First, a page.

We rounded up our list of the best helmets under $100 based on overall customer satisfaction and what we consider the best bang for the buck as far as weight, comfort and style go.
Best All around Helmet: Giro Atmos II Helmet
If you’re a fan of Giro’s well-ventilated, lightweight lids, this one is a high performing, affordable choice. It’s super easy to adjust on the go, and with 26 vents, keeps your head cool. At 270g for a medium, it’s not as light as some on the list but is still a quality bit of kit.
It’s also the helmet my bike shop owner and mechanic swears by and wears which, as far as I’m concerned, is all the recommendation it needs.
Best Lightest, Italian Style Helmet: Kask Rapido Road Cycling Helmet
Kask’s helmets have been protecting Team Sky since their first grand tour.
The Rapido is an excellent value option from a well known, respected company. It’s got the signature Kask Italian styling and comfortable fit.
The Rapido has Kask’s ‘Up N Down’ cradle system, which can pivot vertically and horizontally, molding to the rider’s head shape and making the helmet highly customizable.
The Rapido weighs only 224g, which is exceptionally light for a helmet in this price range.
Best Budget Aero Option: Team Obsidian Road Bike Helmet
The Obsidian claims to have a cutting edge intelligent design that looks and feels great. For its price, it is indeed an exceptionally stylish and lightweight option.
It sports a decidedly oval shape and has a fit system that adjusts vertically and horizontally. It’s also quite aero for its price point.
Best Multi-sport helmet: Bern Lenox Helmet
Bern is the head protection specialist for bikers, skaters and boarders. The Lenox helmet is suitable for both mountain and road bikers. Built with women in mind, it sits low on the head and is close-fitting.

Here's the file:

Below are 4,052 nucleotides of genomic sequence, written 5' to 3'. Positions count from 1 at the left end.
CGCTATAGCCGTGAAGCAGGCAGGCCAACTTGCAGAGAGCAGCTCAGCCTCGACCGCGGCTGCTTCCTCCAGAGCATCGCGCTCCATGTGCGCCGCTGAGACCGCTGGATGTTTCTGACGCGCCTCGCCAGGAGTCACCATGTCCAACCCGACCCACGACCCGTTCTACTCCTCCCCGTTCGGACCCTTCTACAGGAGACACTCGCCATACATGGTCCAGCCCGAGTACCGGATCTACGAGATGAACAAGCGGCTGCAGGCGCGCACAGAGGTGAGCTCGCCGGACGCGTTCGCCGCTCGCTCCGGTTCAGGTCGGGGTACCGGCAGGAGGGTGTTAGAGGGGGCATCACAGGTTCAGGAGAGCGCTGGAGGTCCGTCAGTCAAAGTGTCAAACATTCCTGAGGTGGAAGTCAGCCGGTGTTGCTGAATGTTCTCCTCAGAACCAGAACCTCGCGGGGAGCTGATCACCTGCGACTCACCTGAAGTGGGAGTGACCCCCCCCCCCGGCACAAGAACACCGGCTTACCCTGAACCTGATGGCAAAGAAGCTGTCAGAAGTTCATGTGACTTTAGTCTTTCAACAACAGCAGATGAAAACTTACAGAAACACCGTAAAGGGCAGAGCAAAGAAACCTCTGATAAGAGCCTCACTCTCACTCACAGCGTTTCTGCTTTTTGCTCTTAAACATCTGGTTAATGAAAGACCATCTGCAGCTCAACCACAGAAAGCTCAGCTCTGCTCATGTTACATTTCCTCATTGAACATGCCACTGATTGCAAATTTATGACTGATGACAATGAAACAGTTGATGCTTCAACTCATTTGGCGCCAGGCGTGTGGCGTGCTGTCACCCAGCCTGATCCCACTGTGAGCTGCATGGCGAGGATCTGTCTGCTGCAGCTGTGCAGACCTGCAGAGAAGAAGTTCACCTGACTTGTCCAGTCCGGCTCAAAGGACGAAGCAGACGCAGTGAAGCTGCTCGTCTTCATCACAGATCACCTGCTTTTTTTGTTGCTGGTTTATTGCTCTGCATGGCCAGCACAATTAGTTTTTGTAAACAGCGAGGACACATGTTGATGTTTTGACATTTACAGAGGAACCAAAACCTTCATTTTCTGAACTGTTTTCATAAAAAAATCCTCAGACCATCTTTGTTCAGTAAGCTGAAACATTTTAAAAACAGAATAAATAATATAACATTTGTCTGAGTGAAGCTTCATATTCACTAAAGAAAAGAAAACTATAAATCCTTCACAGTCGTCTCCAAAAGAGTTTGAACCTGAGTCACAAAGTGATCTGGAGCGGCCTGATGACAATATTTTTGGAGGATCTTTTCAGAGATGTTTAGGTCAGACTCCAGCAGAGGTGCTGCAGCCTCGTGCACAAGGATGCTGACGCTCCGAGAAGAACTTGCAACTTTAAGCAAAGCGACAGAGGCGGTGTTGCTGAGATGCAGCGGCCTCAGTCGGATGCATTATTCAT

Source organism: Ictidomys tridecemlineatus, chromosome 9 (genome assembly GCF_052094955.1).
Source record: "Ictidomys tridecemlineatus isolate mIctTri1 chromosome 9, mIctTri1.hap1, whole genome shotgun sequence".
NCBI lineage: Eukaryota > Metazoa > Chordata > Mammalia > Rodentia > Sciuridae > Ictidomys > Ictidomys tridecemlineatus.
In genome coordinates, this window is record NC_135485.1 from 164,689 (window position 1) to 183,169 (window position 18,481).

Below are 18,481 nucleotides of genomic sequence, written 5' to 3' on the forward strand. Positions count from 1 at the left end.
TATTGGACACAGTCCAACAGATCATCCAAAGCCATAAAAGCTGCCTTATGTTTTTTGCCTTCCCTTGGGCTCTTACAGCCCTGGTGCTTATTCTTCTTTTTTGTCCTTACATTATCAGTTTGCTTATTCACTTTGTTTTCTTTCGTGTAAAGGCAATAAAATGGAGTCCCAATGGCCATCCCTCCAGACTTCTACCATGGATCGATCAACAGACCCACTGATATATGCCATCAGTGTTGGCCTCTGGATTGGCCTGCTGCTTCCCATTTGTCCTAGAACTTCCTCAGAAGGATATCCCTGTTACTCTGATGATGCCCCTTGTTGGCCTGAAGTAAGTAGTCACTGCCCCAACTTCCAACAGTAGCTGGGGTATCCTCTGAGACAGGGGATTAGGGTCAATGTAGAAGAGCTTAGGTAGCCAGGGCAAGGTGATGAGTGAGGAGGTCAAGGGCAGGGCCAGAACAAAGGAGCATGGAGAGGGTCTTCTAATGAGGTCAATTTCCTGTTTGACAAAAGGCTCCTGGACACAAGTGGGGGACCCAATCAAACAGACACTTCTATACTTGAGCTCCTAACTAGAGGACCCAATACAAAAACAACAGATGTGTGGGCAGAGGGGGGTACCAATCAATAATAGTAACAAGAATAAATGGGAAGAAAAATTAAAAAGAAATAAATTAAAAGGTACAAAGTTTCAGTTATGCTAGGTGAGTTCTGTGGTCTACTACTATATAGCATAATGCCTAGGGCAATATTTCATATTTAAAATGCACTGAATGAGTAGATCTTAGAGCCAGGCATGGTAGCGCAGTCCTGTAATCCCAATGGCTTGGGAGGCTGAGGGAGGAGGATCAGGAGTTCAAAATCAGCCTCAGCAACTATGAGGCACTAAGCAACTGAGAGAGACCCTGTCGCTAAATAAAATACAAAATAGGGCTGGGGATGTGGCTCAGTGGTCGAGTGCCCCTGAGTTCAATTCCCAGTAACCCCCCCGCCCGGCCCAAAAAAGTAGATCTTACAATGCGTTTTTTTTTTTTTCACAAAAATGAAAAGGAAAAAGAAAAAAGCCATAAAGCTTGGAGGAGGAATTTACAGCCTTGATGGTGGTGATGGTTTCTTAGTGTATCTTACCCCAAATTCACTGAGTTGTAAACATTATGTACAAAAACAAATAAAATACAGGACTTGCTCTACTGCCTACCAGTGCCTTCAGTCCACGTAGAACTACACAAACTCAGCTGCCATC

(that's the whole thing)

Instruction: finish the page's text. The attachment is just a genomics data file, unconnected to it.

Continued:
Though it doesn’t have as much ventilation as other helmets, it does have high-impact EPS foam on the interior, making it bit more comfy than many other road helmets.
You can also use your Bern Lenox for other sports if you wish. You can even add a warm lining for the snow season.
It is, though, one of the heaviest on the list, at 481g.
Best on- and off-road helmet: 7iDP M2 Helmet
7Protection, the maker of this helmet, specializes in protective gear for off-road biking. This particular model with a cool built-in insect net, uses cone head technology which means the back of the head is more protected than in most other models.
Best “Smart” helmet to keep you connected on all your rides: Livall BH60 Bling Helmet
The Livall Bling Helmet is a smart helmet, meaning with its Bluetooth speakers and microphone, you can take all your calls while on the move. (You can listen to music too).
It also has LED turn signals from a clip-on handlebar remote and an SOS alert – which detects a fall and texts an alert to a contact.
And if that’s not enough, you can even take photos and collect data of your cycle journeys with the Bling Jet 100 clip-on control.
Best for Riding with Ponytails: Lazer Blade Road Helmet
The Lazer Blade has excellent venting, good looks, and an innovative cradle system that makes it one of the best value helmets available.
Lazer’s top-mounted Advanced Rollsys System adjusts at the crown of the helmet rather than the back like most all other models. The system is a one-fingered operated roller that tightens or loosens the helmet’s cradle by moving along a length of threaded plastic.
The Blade is not a women’s specific design, but by placing the retention system at the top of the helmet, the back is almost entirely clear, meaning its kind of perfect for riders with ponytails.
Best if you have a large head: Specialized Max Helmet
This very affordable helmet from Specialized is designed for those with a larger head (56-64cm). It has a micro-adjustable dial to insure a good fit and comes in black, white and hi-viz yellow.
There’s also a clip on visor (something I personally find essential).
All of the options on this list are great choices for protecting your precious head. I, personally, like to keep a spare around, in case of a crash and not being able to get a replacement instantly, ensuring that I’ll never be helmet-less. I have a commuting helmet – which is bright green and consequently more visible in traffic – as well as a black, super light weight more aero one for long rides and races.
There are helmets to fit every style and personality so pick one you like and wear it.